Community Players cordially invites you to attend a musical that unites Hollywood and Broadway, throwing in a heavy dose of nostalgia for good measure and good times.
Here's your chance to break out the double denim and scrunchies and go totally tubular with the 80s all over again. "The Wedding Singer" opens this weekend and runs through March 24 at Community Players Theatre in Bloomington. The high-energy musical is based on the hit film starring Adam Sandler and Drew Barrymore. If you've seen the film, said director Brett Cottone, you know what's in store for you in the musical.
"A guy—Robbie—whose engagement is broken, falls in love with a woman who is recently engaged. Being a wedding singer is his full-time gig. It's just the story of him slowly figuring out what to do. And the girl, Julia, is struggling with the same problem. So you've got the same main plotline. It's incredibly charming and sweet and romantic."
Actor Samuel James Willis is Robbie.
"When I listened to the music, I absolutely connected with Robbie," Willis revealed. "I've definately been on a similar journey. I think I have all my ducks in a row and at the last possible moment, everything gets yanked out from under me and I have to figure out where I go from there."
"The Wedding Singer" was one of actress Emily Ohmart's favorite films growing up, so she was delighted to tackle the role of Julia.
"I loved the story. And when I had a chance to listen to the soundtrack, what I loved was the fact that the songs are very clever and that there's so much high-energy music in this show. It's a blast to be a part of this show."
And yes, the Rapping Granny will put in an appearance.
"You can't do the show without the rapping granny," Cottone laughed. "She gets a show-stopping 11th hour number."
"The Wedding Singer" is part of a big ongoing trend of Hollywood movies turning into Broadway shows.
"You look at everything going up on the boards on Broadway right now, at least half of them are movie adaptations," said Cottone. "It's kind of a blessing and a curse. You have to find new, creative ways to get people in the door. And for people who are not necessarily theater types, they see the movie and they know the story. So there's that hook. You need that hook. At the same time, you lose a lot of the original stories that get told as musicals."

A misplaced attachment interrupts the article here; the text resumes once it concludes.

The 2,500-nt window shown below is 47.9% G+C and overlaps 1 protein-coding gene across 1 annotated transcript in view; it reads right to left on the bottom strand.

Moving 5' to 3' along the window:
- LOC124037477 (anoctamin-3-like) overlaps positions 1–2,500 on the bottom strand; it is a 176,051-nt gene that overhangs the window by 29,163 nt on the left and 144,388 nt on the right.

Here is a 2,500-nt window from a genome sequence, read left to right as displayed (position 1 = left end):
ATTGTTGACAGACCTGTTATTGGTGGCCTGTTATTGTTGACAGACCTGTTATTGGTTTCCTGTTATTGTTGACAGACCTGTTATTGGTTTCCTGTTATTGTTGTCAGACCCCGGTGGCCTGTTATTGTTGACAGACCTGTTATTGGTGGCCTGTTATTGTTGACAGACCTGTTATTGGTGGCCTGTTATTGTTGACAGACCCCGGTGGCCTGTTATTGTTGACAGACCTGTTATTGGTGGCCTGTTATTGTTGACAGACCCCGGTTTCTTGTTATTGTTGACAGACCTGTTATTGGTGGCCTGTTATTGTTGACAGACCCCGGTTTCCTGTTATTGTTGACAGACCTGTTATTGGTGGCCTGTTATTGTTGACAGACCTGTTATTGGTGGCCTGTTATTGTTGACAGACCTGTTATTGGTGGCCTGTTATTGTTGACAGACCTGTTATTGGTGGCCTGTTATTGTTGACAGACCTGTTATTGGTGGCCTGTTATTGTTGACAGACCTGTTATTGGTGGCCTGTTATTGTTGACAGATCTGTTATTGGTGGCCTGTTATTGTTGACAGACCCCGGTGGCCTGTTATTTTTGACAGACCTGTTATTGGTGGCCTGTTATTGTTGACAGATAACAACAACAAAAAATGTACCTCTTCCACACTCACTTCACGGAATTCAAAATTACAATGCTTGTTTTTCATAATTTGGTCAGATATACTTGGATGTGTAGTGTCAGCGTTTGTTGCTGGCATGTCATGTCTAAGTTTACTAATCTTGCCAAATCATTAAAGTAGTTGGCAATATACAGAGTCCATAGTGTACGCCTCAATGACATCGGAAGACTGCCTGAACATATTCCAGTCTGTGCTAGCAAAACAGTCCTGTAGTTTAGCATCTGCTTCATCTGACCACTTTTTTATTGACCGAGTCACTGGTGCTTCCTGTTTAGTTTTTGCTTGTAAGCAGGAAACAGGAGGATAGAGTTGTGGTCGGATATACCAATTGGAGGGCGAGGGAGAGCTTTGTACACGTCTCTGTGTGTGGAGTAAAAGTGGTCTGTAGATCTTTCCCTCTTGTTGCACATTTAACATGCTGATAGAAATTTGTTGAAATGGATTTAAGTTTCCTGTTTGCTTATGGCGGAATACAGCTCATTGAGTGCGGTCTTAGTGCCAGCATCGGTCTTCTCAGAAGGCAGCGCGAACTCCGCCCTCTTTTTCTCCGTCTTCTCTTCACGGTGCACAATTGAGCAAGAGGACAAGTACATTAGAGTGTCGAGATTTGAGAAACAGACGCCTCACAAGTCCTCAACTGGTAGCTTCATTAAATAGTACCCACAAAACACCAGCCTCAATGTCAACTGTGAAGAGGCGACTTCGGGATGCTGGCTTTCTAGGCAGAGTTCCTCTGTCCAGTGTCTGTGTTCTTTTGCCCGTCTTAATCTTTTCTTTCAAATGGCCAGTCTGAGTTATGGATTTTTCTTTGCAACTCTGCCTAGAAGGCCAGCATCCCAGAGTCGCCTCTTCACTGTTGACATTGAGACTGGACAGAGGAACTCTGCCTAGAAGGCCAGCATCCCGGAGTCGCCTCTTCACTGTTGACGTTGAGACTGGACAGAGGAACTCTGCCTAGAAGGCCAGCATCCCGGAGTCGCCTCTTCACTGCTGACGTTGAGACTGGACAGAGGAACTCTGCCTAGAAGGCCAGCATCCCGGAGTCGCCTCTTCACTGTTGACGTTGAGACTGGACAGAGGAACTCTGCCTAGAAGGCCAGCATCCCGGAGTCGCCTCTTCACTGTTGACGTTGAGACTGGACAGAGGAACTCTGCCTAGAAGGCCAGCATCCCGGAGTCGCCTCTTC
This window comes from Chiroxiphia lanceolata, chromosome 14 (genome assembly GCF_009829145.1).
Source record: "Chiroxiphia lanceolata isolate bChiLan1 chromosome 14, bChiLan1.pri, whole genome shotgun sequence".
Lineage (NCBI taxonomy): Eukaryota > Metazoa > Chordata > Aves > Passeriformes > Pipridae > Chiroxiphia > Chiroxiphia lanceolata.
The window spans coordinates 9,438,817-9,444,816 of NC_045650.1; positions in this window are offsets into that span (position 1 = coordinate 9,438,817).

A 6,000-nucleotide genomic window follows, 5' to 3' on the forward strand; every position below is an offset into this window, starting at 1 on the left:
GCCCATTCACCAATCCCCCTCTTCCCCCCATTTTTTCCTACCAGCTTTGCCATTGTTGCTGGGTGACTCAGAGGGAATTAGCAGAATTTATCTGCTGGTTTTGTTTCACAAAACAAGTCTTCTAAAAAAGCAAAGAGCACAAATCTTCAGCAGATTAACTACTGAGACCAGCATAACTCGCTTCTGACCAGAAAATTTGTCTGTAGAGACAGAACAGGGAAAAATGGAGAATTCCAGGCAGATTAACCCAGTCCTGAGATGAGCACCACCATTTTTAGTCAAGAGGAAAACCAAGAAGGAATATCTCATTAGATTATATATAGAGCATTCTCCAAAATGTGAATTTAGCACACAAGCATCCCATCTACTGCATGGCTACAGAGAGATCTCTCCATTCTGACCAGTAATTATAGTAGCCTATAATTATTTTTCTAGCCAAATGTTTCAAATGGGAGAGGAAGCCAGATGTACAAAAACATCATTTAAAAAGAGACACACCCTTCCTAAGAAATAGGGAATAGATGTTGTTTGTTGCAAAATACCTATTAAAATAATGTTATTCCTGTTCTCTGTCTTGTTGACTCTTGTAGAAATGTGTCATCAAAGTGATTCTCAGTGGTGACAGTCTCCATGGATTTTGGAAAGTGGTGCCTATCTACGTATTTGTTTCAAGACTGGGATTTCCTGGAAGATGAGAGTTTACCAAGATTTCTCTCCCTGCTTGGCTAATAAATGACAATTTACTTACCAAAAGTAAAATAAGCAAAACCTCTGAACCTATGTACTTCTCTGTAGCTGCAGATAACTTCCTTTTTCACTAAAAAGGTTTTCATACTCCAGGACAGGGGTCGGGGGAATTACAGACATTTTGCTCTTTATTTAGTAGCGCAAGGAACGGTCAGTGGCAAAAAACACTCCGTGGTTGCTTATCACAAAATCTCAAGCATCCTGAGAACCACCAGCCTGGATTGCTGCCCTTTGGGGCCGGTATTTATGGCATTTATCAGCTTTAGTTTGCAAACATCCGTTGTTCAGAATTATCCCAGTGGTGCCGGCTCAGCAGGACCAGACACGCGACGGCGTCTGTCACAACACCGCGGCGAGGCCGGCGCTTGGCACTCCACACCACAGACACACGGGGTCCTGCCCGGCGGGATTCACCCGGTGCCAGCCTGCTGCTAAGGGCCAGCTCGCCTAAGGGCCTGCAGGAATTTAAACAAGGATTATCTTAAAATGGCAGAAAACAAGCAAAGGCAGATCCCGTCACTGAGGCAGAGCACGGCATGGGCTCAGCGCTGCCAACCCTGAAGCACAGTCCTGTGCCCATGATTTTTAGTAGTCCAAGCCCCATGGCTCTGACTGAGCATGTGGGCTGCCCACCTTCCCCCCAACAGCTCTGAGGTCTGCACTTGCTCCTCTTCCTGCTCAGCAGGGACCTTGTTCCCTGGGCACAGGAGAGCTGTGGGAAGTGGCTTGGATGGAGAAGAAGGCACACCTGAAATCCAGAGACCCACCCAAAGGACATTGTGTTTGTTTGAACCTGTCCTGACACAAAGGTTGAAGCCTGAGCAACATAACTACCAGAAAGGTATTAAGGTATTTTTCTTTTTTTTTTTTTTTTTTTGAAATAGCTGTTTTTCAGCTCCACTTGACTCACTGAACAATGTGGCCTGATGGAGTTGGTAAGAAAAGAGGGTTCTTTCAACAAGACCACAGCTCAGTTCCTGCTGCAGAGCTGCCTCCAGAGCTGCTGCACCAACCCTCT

"One thing that's difficult to do now, if you are doing a transition from movie to stage, is creating music that's not put in there just for the sake of sticking in a musical number at a certain point," said Willis. "And the thing that this musical does so well is that it's such a seemless flow from regular dialog into the musical number. It works so well within itself."
"The Wedding Singer" is part of yet another trend: nostagia.
"This is a harmless look back at a lot of the sillier things about the '80s," Cottone said with a laugh. "It looks back at why it was such a fun decade and some of the horrible fashion and the choices there. Some of my childhood photos are like 'Where did that haircut come from?' It's just a fun, nostalgic look back on the era."
"The Wedding Singer" runs through March 24 at Community Players Theatre in Bloomington. Cottone added that while the show is fun for the family, due to some coarse language, consider it rated PG-13.
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